Sunday, November 6, 2011

PULPS A-Z: Letters K and L

For the first time, I'm combining two letters, K and L. I could only find one worthy in the K category (except for KA-ZAR, but then everyone knows about that one.) Surprisingly, I couldn't find too many L's either. When oh when will we be able to get out of this abyss of bad letters?!

I like this KNOCKOUT cover because of the cover story on Joe Louis. And HEY, I know that KNOCKOUT might not be considered officially a pulp because it has true stories, but give me a break, will ya?

KNOCKOUT, May-June, 1937

LEADING WESTERN, August 1948

LIFE'S ROMANCES, June 1941

LIVE GIRL STORIES, November 1928

And I know LOVE STORY is not even close to being an obscure pulp, but I thought this cover to be very significant, as this is an issue after Street & Smith sold the magazine to Popular and is one of the very last issues of this most popular of all pulps.

LOVE STORY, February 1954



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6 comments:

Barry Traylor said...

You think K and L are tough, just wait until X,Y and Z. Just kidding.
As far as Knockout is concerned, don't sweat it. I have had copies over the years and they sure looked liked pulps to me. Just checked and there are actually some very scarce titles at the end of the alphabet.

Walker Martin said...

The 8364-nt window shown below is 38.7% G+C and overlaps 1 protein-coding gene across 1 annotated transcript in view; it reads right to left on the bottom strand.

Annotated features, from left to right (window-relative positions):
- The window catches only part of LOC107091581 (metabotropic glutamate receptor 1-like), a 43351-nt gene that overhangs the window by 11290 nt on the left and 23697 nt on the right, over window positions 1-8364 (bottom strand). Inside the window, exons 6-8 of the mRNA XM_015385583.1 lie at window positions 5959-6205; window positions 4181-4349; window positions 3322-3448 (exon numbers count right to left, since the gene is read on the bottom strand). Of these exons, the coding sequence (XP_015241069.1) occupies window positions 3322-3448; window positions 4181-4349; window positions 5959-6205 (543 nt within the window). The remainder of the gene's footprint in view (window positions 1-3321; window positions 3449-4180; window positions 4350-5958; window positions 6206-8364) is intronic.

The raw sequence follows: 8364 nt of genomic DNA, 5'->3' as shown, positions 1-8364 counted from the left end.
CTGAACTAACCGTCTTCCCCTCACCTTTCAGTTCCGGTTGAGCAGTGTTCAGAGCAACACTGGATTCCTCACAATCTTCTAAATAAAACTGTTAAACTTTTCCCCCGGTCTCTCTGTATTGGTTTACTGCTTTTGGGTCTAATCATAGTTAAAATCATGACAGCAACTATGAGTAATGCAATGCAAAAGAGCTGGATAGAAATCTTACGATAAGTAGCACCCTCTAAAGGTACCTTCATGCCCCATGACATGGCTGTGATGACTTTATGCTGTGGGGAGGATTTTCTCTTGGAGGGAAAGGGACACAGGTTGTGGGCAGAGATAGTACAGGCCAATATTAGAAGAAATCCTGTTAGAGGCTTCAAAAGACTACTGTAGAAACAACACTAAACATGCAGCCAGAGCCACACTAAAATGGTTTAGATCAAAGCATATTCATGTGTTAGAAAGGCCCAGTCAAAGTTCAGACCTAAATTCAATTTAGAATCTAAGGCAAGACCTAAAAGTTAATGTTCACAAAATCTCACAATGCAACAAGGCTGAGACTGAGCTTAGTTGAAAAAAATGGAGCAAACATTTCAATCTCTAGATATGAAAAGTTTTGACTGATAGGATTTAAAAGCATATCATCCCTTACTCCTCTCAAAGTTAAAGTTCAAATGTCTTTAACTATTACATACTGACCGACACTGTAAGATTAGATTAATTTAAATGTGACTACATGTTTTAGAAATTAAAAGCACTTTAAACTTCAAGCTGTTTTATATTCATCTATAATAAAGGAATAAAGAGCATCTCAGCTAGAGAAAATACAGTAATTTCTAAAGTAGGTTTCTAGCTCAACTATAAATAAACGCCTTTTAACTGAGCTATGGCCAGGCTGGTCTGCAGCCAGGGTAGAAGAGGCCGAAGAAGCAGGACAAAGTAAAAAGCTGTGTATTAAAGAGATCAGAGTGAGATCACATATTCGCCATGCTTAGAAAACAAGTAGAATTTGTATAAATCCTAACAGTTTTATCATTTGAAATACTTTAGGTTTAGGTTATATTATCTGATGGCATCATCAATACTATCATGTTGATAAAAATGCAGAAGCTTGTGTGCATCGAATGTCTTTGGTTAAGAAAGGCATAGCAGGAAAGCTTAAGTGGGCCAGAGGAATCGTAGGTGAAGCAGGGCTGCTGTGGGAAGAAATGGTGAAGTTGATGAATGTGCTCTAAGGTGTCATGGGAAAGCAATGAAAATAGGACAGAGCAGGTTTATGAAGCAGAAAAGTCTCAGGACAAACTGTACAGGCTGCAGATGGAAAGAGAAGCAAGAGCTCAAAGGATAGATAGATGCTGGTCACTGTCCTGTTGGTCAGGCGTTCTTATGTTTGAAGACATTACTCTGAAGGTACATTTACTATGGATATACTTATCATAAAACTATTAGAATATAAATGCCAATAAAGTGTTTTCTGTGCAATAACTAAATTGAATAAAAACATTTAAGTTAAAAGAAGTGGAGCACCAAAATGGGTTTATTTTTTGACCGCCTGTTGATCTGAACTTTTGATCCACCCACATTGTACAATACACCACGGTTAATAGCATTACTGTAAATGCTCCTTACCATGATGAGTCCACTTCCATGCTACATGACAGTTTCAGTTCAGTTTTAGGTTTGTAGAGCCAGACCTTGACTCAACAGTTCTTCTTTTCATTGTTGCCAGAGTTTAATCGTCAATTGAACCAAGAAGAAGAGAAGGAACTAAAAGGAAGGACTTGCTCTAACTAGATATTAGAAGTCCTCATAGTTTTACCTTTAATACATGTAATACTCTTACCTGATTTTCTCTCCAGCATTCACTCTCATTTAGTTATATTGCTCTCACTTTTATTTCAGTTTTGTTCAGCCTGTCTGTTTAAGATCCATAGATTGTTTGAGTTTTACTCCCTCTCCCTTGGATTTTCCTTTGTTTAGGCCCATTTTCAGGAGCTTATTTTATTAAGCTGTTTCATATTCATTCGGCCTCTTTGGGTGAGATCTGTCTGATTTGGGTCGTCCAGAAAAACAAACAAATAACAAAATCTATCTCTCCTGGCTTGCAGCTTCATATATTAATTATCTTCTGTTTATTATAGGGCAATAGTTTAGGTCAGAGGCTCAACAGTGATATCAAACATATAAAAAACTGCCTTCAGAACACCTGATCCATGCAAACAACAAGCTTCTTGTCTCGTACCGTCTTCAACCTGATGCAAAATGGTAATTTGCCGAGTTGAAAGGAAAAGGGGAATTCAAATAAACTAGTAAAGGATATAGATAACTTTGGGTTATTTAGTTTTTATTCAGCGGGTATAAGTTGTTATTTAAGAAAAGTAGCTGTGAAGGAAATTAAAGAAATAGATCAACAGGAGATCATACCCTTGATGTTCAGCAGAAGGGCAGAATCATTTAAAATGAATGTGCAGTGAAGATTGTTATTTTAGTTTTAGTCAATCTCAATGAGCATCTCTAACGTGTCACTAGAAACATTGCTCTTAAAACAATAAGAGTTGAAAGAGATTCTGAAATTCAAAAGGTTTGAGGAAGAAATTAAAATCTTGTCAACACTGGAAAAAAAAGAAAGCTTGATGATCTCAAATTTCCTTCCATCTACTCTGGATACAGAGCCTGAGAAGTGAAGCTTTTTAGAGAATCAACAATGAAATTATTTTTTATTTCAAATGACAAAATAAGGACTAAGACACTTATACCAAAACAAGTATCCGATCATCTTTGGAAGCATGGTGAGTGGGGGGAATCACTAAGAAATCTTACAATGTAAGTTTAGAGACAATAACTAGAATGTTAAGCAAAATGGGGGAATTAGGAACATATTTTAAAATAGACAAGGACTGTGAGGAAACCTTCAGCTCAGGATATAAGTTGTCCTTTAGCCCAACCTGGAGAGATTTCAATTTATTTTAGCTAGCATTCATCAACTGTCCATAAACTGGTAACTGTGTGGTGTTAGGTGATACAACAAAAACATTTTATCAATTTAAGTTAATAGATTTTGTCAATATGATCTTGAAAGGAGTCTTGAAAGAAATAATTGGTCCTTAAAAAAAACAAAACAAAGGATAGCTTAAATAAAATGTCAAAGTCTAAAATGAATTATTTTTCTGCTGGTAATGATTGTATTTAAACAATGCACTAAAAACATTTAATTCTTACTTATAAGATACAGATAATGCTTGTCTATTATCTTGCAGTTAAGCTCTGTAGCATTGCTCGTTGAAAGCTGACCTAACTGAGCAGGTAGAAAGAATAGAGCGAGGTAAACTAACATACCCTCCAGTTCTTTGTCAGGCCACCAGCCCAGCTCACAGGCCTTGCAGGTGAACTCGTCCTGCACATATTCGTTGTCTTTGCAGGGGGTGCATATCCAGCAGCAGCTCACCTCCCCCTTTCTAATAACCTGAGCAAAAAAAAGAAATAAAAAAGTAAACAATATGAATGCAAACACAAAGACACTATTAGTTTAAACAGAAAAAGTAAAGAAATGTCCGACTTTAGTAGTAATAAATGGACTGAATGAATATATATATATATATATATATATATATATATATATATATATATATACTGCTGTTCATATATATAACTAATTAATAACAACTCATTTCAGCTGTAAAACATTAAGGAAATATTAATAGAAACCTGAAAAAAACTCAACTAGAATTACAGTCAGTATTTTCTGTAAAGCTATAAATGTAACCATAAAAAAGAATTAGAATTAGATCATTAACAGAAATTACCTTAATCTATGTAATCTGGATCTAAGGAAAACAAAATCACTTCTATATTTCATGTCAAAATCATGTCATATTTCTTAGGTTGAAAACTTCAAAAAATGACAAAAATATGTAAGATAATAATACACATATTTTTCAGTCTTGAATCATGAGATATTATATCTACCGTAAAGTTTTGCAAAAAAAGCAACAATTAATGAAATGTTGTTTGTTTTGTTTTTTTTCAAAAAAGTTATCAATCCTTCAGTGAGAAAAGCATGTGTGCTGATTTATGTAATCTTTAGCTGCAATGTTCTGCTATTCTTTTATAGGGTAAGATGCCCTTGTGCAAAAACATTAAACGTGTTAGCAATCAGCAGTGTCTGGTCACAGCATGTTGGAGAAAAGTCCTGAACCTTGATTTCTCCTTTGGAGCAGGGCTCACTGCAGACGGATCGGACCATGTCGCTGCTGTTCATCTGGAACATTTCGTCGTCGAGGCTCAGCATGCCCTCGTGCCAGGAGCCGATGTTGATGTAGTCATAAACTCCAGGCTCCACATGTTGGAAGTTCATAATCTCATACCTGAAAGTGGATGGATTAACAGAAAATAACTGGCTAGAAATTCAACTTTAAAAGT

I think all pulp collectors consider KNOCKOUT to be a pulp magazine. Factual articles were used by pulps and sometimes the articles were really fiction in disguise. For instance GHOST STORIES was really a fiction magazine despite all the claims about so called "true stories".

Deka Black said...

Ah, "true stories"... the source of so many stories and legends...

Ed Hulse said...

The one-shot LIFE'S ROMANCES was a pretty rare pulp until a half-dozen years ago. That's when somebody in the midwest (Ohio, I think) found a cache of uncirculated copies in the basement of what used to be a five-and-dime store. (This, apparently, was one of the magazines intended for sale primarily in such venues.) The mint copies made their way to a dealer who sold them on eBay -- one at a time, every four or six weeks -- for several years. He always offered them at low opening bids ($3.99, I think), so they always sold. The first few copies fetched fairly high prices for a romance pulp, based on the title's rarity. But once everybody realized the seller had a large supply, the prices dropped precipitously and I believe the last several copies offered didn't get any bids at all.

I did pretty well with these early on, buying a handful of copies at five bucks or less and selling them at pulp conventions for $25 each. I thought about keeping one until I made the mistake of reading it. The stories were reprints from woman-oriented slicks. One of them was by former detective-pulp stalwart Frederick Nebel. It was the worst sort of pap you could imagine, almost unreadable drivel. That he stopped writing the Cardigan, Donahue, and Kennedy-MacBride stories in favor of such dreck is lamentable, to say the least.

Walker Martin said...

The funny thing about Nebel, he actually thought his slick fiction was better than his pulp work. When Joe Shaw wanted permission to include a Nebel story in the BLACK MASK collection, Nebel refused because the pulp stories were not as good as his slick stuff.

Matt Moring of Altus Press will be publishing several collections of the Donahue, Cardigan, and Kennedy-McBride stories.

Cap'n Bob said...

I really like that Life's romances cover.